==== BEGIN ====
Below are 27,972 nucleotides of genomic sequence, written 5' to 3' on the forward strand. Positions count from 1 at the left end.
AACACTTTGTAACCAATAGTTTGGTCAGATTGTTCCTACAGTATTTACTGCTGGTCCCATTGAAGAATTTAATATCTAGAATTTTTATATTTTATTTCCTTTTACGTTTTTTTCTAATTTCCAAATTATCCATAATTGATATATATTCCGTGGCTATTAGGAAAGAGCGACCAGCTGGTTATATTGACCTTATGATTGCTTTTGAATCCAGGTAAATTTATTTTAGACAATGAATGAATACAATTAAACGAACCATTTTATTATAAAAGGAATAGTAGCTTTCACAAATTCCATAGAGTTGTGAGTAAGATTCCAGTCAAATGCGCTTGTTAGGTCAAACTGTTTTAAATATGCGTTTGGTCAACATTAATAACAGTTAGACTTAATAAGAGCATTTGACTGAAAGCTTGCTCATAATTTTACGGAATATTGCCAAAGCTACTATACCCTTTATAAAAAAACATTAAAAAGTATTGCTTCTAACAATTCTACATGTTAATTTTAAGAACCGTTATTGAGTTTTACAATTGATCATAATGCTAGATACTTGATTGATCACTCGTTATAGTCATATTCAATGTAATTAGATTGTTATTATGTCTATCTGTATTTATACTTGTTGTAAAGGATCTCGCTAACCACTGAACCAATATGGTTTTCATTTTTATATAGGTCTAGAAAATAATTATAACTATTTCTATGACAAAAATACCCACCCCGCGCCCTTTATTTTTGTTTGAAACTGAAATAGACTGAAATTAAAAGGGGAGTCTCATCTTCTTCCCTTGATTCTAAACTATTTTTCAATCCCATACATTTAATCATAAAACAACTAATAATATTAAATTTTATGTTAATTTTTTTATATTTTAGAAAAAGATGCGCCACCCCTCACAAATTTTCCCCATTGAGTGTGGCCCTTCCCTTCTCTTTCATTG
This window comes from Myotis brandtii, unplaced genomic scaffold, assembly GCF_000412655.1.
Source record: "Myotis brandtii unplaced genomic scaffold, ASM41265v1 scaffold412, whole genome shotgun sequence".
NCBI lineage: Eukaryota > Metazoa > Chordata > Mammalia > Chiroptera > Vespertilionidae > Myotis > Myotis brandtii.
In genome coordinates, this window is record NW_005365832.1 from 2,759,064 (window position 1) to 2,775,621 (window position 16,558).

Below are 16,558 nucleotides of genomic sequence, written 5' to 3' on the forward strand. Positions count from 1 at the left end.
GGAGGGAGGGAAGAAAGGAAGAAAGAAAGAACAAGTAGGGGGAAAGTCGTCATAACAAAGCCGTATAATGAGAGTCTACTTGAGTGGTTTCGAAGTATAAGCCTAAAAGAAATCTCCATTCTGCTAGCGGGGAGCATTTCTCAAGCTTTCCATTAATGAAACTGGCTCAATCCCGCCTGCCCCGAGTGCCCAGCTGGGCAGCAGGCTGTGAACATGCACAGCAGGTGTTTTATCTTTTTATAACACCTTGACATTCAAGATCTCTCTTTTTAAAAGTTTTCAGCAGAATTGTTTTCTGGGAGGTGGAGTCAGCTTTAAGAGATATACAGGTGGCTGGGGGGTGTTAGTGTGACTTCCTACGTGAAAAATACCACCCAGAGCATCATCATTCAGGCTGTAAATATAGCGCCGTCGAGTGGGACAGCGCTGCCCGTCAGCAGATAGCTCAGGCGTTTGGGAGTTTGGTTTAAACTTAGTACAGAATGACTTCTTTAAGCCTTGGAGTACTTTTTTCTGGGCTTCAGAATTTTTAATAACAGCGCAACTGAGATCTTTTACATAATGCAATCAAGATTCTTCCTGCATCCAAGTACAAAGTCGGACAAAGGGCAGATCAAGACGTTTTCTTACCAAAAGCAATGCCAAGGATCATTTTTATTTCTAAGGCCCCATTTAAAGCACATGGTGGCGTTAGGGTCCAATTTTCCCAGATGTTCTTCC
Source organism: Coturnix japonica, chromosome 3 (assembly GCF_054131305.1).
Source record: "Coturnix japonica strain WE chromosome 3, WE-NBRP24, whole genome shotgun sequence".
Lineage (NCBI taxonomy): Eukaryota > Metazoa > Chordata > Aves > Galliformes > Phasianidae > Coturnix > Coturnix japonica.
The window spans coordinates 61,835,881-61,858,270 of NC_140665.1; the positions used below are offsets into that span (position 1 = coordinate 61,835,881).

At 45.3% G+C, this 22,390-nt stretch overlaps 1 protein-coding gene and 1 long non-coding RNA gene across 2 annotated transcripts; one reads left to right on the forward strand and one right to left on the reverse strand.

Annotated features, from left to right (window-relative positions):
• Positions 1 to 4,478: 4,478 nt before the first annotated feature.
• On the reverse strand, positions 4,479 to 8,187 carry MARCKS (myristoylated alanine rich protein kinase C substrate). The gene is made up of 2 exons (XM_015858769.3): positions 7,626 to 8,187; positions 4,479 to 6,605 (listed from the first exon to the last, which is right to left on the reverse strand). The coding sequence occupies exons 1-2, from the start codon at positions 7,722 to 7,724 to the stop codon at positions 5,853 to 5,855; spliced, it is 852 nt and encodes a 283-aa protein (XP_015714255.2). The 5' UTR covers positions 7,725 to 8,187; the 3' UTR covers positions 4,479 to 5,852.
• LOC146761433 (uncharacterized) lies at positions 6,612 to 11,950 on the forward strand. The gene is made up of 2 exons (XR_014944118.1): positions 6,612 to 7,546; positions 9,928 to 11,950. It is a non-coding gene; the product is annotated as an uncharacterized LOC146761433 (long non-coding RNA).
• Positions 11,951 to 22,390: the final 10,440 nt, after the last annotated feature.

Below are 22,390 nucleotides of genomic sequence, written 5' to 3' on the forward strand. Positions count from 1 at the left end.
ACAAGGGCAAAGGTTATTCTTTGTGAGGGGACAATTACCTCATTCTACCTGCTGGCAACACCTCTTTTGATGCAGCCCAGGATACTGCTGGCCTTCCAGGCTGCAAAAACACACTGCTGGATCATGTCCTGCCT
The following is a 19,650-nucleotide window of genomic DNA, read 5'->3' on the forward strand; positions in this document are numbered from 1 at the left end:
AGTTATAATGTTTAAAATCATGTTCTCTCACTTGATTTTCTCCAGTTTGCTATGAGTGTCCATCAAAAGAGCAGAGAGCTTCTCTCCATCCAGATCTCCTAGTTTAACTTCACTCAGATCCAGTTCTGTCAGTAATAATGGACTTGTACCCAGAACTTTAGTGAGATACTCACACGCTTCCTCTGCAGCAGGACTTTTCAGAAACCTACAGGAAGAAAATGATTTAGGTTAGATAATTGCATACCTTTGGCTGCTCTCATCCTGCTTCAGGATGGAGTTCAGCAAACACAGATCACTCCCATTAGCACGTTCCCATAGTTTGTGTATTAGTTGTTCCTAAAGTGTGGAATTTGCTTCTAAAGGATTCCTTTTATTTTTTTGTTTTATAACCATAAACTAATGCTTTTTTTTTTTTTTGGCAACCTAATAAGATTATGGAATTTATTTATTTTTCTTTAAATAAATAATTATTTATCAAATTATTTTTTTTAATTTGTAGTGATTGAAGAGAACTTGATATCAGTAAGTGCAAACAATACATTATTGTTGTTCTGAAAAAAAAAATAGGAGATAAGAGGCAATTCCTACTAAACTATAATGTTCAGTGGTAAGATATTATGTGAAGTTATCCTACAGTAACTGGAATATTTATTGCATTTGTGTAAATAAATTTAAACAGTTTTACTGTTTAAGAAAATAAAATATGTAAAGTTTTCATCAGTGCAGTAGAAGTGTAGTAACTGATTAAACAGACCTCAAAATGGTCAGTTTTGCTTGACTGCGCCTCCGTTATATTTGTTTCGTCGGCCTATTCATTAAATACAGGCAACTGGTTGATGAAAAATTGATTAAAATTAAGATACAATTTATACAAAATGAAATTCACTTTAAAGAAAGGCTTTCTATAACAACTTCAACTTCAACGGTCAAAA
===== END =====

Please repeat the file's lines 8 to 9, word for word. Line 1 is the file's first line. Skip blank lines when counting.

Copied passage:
GGAGGGAGGGAAGAAAGGAAGAAAGAAAGAACAAGTAGGGGGAAAGTCGTCATAACAAAGCCGTATAATGAGAGTCTACTTGAGTGGTTTCGAAGTATAAGCCTAAAAGAAATCTCCATTCTGCTAGCGGGGAGCATTTCTCAAGCTTTCCATTAATGAAACTGGCTCAATCCCGCCTGCCCCGAGTGCCCAGCTGGGCAGCAGGCTGTGAACATGCACAGCAGGTGTTTTATCTTTTTATAACACCTTGACATTCAAGATCTCTCTTTTTAAAAGTTTTCAGCAGAATTGTTTTCTGGGAGGTGGAGTCAGCTTTAAGAGATATACAGGTGGCTGGGGGGTGTTAGTGTGACTTCCTACGTGAAAAATACCACCCAGAGCATCATCATTCAGGCTGTAAATATAGCGCCGTCGAGTGGGACAGCGCTGCCCGTCAGCAGATAGCTCAGGCGTTTGGGAGTTTGGTTTAAACTTAGTACAGAATGACTTCTTTAAGCCTTGGAGTACTTTTTTCTGGGCTTCAGAATTTTTAATAACAGCGCAACTGAGATCTTTTACATAATGCAATCAAGATTCTTCCTGCATCCAAGTACAAAGTCGGACAAAGGGCAGATCAAGACGTTTTCTTACCAAAAGCAATGCCAAGGATCATTTTTATTTCTAAGGCCCCATTTAAAGCACATGGTGGCGTTAGGGTCCAATTTTCCCAGATGTTCTTCC
Source organism: Coturnix japonica, chromosome 3 (assembly GCF_054131305.1).